A few stops along Pumpkintown Road

Pool - 1
During my trip to and from Pinnacle Falls with Eric on April 17th, we made a few quick stops along the way.


On the way there, we stopped on Pumpkintown Road to take a few photos of an abandoned service station.

Examining his photo
A 1961 USGS quad map shows a building on this exact spot. The map also shows a road beside it on the left side leading to buildings that may no longer exist according to a current satellite view.

The only possible clue to the name of the building is the word "pool" at the top over the service bays.

Pumpkintown General Store and Cafe

Pumpkintown General Store and Cafe - 3
A store has been a fixture on the southwest corner of the intersection of S.C. 8 and S.C. 288 for many years. Succeeding generations of Burgess family members have owned the store since 1938.

The Pickens County Library has posted to its Flickr account a few photos of what must have been an earlier building than what's currently standing.
Pumpkintown General Store
Pumpkintown Grocery Burgess and Son
Pumpkintown General Store
On the opposite corner is a produce stand.
Pumpkintown Corner Shop
In going through the Google Street View snapshots of this corner, the first I can find with this building is a April 2012 snapshot showing the building much as it is now.

In researching the history of Pumpkintown, the site pumpkintown.org came up at the top, but it was offline at the time of writing. Fortunately the Internet Wayback Machine has an archive of its contents. Good job Internet Wayback Machine!

S. B. Eden's Old Country Store

A short distance away down S.C. 8 is Sid B. Edens Old Country store, in business from 1896 to 1952 according to the sign:
S.B. Edens Old Country Store - 1
While the store is no longer in business, the place is still cared for. I took a peek inside the front window and noticed glass cleaner and paper towels. The windows are mostly unadorned and the left window sill contains a basket and a gourd.
Basket egg - 2
When I got home and studied a 2014 photo on Flickr of the same building by Tom Taylor, I found some minor differences around the window area.
Edens Old Country Store
Here the windows are decorated, and plates adorn both windows. Also the small table with a basket on top is not in this photo.

Stephen Taylor, who happens to be Tom's brother, took this 2013 closeup photo the right window, also on Flickr:
2013_11 Edens Store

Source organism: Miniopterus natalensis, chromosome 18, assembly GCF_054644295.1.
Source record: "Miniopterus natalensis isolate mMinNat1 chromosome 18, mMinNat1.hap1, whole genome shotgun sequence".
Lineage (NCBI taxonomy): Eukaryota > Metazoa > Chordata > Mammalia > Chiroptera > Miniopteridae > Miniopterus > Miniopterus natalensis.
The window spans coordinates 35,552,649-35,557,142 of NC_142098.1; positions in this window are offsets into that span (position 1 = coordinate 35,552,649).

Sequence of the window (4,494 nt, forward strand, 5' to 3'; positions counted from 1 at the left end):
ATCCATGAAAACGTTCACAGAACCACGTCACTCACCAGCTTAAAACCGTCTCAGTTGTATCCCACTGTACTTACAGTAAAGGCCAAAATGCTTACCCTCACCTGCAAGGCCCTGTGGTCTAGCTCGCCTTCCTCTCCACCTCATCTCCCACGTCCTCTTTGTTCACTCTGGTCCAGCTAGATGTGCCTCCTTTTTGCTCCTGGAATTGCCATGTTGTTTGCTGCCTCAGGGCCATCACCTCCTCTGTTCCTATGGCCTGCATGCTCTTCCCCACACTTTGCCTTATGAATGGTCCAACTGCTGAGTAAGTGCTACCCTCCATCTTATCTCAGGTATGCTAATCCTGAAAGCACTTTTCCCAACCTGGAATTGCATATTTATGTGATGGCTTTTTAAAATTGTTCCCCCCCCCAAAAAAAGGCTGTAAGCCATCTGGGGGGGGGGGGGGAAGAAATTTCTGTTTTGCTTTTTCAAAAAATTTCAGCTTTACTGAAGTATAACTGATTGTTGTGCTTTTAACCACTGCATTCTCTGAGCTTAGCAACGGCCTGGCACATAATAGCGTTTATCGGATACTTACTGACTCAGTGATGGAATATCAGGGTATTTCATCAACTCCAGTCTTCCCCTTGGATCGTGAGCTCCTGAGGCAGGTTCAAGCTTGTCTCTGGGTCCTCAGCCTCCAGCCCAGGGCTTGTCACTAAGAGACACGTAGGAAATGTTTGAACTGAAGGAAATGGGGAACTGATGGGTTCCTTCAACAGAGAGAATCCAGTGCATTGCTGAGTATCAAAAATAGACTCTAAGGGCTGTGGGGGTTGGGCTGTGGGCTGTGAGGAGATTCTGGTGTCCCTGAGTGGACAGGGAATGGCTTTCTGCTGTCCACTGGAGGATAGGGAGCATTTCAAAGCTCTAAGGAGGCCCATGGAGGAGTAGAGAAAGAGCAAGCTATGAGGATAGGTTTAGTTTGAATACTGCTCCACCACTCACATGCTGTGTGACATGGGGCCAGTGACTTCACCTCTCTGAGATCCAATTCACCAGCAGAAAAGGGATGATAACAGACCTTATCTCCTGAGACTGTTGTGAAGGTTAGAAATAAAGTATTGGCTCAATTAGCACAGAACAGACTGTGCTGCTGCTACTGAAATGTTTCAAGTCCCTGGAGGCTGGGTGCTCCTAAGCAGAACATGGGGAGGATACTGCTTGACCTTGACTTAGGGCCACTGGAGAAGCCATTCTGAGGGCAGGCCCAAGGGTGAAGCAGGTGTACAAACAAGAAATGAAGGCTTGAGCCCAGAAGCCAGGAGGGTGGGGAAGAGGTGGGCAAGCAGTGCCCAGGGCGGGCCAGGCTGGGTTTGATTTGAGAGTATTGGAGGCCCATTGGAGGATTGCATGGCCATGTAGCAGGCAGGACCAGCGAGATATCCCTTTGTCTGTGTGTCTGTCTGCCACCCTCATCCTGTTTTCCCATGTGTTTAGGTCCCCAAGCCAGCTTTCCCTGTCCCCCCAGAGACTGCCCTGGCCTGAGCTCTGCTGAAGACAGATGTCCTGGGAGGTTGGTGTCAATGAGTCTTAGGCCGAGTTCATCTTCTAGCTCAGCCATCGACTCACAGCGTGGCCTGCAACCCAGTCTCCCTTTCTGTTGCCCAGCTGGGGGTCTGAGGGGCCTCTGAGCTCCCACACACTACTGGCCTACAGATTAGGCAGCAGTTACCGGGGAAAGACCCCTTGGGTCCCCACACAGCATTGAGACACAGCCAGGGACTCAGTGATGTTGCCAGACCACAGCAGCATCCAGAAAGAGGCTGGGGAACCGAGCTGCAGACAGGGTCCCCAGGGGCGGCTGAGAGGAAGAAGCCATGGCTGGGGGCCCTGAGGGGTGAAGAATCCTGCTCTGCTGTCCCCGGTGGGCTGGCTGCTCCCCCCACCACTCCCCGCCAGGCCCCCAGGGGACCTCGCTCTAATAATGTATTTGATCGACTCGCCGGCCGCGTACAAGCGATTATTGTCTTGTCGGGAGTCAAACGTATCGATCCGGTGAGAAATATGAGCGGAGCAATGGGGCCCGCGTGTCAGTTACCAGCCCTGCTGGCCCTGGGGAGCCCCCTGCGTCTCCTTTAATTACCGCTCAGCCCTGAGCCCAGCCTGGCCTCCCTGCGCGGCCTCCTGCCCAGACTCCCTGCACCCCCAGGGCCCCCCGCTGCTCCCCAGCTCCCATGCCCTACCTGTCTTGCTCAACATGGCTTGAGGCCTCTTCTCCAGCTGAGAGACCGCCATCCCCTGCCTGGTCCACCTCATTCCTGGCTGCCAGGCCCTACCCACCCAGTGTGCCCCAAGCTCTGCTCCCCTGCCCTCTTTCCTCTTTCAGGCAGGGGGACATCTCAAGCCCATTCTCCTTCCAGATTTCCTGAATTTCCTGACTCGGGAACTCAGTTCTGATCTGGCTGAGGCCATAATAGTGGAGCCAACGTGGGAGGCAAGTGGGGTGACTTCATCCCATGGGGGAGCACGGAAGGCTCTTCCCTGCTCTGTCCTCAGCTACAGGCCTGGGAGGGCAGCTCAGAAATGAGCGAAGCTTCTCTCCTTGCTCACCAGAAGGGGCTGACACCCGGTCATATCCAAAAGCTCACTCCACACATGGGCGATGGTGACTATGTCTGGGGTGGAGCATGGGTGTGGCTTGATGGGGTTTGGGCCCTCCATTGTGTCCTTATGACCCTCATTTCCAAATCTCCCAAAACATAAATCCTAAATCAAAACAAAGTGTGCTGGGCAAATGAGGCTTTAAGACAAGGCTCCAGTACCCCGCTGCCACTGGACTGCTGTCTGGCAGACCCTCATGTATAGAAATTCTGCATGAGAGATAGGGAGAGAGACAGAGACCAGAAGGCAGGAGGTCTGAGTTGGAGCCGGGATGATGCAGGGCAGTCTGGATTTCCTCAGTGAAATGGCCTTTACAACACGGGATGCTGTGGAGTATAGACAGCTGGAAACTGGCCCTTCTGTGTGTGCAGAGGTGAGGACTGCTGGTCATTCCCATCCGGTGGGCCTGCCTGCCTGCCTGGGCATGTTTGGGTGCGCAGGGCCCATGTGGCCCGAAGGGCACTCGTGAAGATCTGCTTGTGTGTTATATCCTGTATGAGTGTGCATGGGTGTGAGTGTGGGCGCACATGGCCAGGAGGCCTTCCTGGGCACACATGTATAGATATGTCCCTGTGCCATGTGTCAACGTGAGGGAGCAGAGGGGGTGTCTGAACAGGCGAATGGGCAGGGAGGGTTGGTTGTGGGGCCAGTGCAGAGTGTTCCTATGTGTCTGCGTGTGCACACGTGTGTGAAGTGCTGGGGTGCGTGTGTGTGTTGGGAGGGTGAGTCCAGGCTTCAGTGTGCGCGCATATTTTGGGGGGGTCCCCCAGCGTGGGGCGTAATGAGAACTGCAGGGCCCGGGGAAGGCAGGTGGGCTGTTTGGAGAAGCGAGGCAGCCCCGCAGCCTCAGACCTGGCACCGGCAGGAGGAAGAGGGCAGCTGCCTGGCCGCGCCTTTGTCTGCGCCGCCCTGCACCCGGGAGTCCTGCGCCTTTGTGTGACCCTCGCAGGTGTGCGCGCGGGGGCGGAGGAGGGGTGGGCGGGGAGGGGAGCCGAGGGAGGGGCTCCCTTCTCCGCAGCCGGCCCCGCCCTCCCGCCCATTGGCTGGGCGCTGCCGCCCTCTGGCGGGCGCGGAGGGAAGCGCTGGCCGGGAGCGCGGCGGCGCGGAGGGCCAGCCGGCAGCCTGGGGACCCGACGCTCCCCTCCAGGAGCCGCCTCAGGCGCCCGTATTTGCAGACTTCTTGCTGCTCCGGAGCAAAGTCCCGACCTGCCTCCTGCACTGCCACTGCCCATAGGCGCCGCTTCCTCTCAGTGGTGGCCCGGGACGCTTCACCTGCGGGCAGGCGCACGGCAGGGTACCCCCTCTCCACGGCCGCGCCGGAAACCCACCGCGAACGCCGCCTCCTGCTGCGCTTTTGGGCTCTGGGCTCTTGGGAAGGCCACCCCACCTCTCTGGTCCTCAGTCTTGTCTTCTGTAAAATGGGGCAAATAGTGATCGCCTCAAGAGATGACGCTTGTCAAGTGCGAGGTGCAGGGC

The Pickens County Library's Flickr photo collection contains this photo of what I assume is an earlier building at the same site.
S.B. Edens' Store

Oolenoy School

Our last stop of the day before heading back was old Oolenoy School, now Oolenoy Community House, located off of Dacusville Highway (S.C. 135) near Oolenoy Baptist Church.
Oolenoy Community House - 2
The Pickens County Library's Flickr collection scores again with an old photo of the school.
Oolenoy School
If you're wondering why the school has two doors, one was for the boys and the other for the girls.

While Pumpkintown.org has a section about the history of the school, I found Tom Taylor's excellent, thorough writeup about the school's history much more satisfying.

We spotted all kinds of interesting old buildings and other features worth photographing along Pumpkintown Road, but the time just wasn't available. Next time.

My thanks to Eric for coming along! I look forward to another adventure with him again sometime.

All of these locations we visited to day are pin pointed on my Upper South Carolina Historical POIs that can be downloaded to GPX and other formats.

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Photos from the whole adventure are available in an album on Flickr and an album on Google Photos.


  1. Interesting about the separate entryway for boys and girls in the schoolhouse. I didn't remember that this was a common feature for the old schools. The Wolf Creek school photo shows separate entryways as well. Some churches had separate entryways for men and women. I wonder if the building also had served as a church meetinghouse at the time it was built?

    1. It was somewhat common for old schools, including rural ones around here, to have separate entrances for boys and girls. In my photo collection of old schools, Mt. Lebanon, Gowensville, and Tigerville all have separate entrances. Wolf Creek is on my to-visit list, but no telling when it'll bubble to the top.
      Don't know if the school served as a meetinghouse. I kinda doubt it in this case since the church across the street was around for so much longer than the school. But I could be wrong.


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